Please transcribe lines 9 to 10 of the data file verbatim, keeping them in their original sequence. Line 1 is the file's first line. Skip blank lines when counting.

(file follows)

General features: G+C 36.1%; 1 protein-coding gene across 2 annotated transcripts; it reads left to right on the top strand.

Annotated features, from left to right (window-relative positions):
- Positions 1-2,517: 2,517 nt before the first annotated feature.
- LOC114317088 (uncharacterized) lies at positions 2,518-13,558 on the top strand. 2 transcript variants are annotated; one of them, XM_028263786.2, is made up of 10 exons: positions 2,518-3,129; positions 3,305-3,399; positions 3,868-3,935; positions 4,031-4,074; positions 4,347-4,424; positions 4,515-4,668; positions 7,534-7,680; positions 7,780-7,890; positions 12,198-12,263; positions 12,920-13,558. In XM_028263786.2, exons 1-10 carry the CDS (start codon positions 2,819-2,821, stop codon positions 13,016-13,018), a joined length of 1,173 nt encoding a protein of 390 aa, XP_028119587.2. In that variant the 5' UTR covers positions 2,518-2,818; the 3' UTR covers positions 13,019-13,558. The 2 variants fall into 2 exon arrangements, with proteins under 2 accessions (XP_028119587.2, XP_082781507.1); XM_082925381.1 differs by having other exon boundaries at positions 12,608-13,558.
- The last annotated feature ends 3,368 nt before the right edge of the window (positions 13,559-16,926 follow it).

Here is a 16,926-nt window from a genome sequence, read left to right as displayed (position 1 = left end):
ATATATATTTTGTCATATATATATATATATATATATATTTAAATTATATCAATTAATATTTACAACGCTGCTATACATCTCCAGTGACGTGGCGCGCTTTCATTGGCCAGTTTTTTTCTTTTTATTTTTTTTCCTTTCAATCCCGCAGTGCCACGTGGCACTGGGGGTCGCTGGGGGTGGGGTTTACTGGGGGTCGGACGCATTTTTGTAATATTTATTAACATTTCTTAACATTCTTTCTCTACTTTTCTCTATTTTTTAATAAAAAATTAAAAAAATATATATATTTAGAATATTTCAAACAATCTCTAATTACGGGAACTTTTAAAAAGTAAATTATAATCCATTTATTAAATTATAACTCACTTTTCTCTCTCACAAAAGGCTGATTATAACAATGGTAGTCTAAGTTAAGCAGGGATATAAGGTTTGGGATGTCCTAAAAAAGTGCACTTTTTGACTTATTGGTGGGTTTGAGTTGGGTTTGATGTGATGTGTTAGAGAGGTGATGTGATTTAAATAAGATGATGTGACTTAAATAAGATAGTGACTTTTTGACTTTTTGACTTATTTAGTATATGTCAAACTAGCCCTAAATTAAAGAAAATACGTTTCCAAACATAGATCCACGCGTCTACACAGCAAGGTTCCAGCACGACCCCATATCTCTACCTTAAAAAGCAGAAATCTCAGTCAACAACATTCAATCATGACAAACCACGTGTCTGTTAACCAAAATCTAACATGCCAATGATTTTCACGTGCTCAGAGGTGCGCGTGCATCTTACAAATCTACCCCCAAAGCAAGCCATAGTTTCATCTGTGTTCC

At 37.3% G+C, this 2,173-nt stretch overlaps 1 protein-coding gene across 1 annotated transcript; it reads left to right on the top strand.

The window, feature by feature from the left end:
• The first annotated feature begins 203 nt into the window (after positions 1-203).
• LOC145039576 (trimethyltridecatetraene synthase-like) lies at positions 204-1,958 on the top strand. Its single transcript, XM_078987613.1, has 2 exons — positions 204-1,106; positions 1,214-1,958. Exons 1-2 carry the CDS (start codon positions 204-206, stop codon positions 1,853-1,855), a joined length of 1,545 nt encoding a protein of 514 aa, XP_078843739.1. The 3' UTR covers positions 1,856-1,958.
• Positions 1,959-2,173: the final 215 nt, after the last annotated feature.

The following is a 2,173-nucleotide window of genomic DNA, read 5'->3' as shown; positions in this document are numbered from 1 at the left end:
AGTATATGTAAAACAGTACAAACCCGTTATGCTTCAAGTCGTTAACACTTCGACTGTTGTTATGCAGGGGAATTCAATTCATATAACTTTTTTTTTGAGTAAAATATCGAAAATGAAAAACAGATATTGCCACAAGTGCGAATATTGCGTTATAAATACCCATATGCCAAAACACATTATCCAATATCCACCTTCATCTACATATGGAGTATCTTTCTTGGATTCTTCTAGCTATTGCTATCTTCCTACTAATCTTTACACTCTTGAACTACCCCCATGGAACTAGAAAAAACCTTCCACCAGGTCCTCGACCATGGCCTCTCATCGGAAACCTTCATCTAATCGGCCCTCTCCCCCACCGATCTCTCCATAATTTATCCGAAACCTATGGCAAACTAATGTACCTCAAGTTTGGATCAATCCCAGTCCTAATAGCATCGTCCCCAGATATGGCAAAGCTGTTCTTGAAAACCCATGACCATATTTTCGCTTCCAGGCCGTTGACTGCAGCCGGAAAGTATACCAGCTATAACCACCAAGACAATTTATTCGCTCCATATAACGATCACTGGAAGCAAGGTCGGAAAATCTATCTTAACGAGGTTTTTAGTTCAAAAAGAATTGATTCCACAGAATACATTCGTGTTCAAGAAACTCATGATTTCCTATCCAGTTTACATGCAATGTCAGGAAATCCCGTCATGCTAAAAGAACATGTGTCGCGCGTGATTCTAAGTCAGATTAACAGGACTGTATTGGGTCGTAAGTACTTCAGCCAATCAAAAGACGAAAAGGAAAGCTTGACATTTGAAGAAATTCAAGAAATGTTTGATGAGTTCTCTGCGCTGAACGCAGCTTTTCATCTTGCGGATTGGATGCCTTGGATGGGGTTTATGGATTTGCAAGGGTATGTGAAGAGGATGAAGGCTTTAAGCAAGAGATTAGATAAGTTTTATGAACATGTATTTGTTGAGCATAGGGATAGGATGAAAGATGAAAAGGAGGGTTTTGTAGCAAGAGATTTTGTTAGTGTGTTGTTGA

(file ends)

The window, feature by feature from the left end:
• The first annotated feature begins 203 nt into the window (after positions 1-203).